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Lenin Reloaded: Toward a Politics of Truth, sic vii

Lenin Reloaded: Toward a Politics of Truth, sic vii


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ISBN-13: 9780822339410
Publisher: Duke University Press Books
Publication date: 06/11/2007
Series: [sic] Series
Edition description: New Edition
Pages: 352
Product dimensions: 5.88(w) x 9.13(h) x (d)

About the Author

Sebastian Budgen is a member of the editorial board of the journal Historical Materialism and a coeditor (with Chiara Bonfiglioli) of La planete altermondialiste.

Stathis Kouvelakis teaches political theory at King’s College London. His books include Philosophy and Revolution: From Kant to Marx and Dictionnaire Marx Contemporain (coedited with J. Bidet). He is an editor of the French journal Contretemps.

Slavoj Žižek is Senior Researcher at the Institute for Social Studies in Ljubljana, Slovenia. His many books include Theology and the Political: The New Debate (coedited with Creston Davis and John Milbank), Cogito and the Unconscious, and Tarrying with the Negative: Kant, Hegel, and the Critique of Ideology, all also published by Duke University Press.

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Lenin Reloaded

Toward a Politics of Truth


Copyright © 2007 Duke University Press
All right reserved.

ISBN: 978-0-8223-3941-0

Chapter One

Alain Badiou

One Divides Itself into Two

Today the political oeuvre of Lenin is entirely dominated by the canonical opposition between democracy and totalitarian dictatorship. But actually this discussion has already taken place. For it is precisely through the category of democracy that, from 1918 onward, the "western" Social Democrats led by Kautsky have tried to discredit not only the Bolshevik revolution in its historical becoming but also Lenin's political thought.

What particularly deserves our interest is the theoretical response by Lenin to this attack, contained above all in the pamphlet that Kautsky published in Vienna in 1918 under the title "The Dictatorship of the Proletariat" and to which Lenin responded in the famous text "The Proletarian Revolution and the Renegade Kautsky."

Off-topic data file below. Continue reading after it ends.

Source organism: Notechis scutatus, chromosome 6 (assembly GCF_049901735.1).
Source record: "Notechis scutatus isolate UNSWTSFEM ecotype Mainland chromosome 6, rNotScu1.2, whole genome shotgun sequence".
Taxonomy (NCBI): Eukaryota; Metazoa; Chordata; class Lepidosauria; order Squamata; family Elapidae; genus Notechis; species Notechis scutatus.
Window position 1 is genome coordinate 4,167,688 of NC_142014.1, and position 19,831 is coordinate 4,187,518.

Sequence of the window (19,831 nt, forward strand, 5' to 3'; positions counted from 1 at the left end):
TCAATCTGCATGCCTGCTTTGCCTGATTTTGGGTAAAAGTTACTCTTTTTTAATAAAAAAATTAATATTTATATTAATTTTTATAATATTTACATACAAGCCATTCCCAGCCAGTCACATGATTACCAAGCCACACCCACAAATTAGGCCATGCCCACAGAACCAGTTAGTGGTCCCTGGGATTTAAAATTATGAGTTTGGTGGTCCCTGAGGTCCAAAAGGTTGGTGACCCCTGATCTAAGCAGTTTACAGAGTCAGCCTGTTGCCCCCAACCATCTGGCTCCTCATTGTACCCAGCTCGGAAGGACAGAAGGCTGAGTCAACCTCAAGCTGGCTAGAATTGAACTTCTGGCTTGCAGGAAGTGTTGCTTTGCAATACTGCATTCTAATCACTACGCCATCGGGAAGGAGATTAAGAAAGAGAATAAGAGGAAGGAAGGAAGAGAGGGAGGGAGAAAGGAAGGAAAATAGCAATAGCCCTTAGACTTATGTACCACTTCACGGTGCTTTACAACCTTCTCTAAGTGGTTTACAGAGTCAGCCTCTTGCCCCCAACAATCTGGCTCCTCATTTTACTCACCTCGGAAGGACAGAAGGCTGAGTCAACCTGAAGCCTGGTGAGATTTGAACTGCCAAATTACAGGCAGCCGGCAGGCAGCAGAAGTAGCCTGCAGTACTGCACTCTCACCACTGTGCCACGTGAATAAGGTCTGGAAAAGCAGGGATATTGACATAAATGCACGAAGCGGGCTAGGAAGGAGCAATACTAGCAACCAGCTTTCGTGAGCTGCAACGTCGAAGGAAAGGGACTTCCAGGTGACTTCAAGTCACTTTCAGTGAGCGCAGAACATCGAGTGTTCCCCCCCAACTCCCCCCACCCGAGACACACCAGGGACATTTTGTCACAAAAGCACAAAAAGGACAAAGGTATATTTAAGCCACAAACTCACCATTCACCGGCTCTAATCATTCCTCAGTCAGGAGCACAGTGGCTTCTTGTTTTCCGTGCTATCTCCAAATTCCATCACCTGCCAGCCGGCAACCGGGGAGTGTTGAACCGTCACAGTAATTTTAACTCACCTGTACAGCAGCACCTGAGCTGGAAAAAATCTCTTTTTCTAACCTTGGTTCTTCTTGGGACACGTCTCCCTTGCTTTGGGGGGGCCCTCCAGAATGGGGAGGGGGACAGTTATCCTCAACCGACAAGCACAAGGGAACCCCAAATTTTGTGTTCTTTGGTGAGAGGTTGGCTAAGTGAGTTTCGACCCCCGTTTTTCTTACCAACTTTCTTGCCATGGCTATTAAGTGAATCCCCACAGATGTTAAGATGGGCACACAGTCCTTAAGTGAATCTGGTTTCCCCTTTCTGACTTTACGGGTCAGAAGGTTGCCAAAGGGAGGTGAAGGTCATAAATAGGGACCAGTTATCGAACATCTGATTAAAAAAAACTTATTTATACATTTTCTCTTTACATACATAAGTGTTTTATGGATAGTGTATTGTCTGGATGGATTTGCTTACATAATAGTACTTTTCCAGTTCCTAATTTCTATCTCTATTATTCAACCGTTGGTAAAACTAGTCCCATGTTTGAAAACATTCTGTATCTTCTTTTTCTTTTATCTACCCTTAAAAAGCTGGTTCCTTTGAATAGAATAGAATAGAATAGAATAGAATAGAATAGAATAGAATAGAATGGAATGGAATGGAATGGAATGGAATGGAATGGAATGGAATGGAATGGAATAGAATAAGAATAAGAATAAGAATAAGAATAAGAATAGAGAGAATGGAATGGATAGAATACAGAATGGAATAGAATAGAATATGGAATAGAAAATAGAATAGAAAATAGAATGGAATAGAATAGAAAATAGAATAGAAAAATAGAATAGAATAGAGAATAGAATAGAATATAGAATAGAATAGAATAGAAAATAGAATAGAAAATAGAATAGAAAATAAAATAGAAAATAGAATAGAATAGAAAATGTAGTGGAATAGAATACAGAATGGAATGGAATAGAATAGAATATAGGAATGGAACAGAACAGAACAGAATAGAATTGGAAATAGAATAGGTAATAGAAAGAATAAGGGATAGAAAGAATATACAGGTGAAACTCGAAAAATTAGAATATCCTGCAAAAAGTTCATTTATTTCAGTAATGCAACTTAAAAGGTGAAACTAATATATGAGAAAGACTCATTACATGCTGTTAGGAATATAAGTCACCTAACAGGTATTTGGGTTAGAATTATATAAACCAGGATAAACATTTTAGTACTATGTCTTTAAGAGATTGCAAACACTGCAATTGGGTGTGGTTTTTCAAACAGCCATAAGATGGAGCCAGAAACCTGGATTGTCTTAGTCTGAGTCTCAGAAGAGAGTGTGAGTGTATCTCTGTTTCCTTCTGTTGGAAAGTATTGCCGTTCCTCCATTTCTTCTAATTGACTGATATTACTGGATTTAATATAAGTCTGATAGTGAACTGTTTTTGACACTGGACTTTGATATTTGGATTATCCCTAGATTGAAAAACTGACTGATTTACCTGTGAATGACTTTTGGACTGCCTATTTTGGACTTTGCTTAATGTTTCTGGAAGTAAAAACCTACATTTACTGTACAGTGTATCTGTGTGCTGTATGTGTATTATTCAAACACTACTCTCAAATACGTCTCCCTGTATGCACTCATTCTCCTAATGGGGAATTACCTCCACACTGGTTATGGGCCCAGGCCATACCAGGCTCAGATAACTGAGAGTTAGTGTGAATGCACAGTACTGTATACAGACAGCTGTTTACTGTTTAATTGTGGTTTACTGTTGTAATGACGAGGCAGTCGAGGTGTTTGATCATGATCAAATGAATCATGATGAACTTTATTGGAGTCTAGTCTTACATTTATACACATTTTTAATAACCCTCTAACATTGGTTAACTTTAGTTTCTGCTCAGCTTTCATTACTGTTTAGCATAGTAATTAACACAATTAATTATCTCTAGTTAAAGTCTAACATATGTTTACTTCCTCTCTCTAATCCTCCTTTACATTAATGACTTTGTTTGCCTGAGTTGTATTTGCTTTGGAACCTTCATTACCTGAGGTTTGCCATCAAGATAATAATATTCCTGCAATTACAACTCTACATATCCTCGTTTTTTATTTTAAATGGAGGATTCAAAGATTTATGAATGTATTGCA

Kautsky, in a way that is natural for a declared partisan of a representative and parliamentary political regime, stresses almost exclusively the right to vote. The interesting thing is that Lenin sees in this procedure the very essence of Kautsky's theoretical deviation. This is not at all because Lenin would think that it is a mistake to support the right to vote. No, Lenin thinks that it can be very useful, even necessary, to participate in the elections. He will vehemently repeat this against the absolute opponents of participation in parliamentary elections in his pamphlet on leftism. Lenin's criticism of Kautsky is much more subtle and interesting. If Kautsky had said, "I am opposed to the decision by Russian Bolsheviks to disenfranchise the reactionaries and the exploiters," he would have taken position on what Lenin calls "an essentially Russian question, and not the question of the dictatorship of the proletariat in general." He could have, and should have, called his booklet "Against the Bolsheviks." Things would have been politically clear. But this is not what Kautsky did. Kautsky wants to intervene in the question of the dictatorship of the proletariat in general and of democracy in general. The essence of his deviation is to have done this on the basis of a tactical and local decision in Russia. The essence of the deviation is always to argue on the basis of some tactical circumstances in order to deny the principles, to take the starting point in a secondary contradiction in order to make a revisionist statement on the principal conception of politics.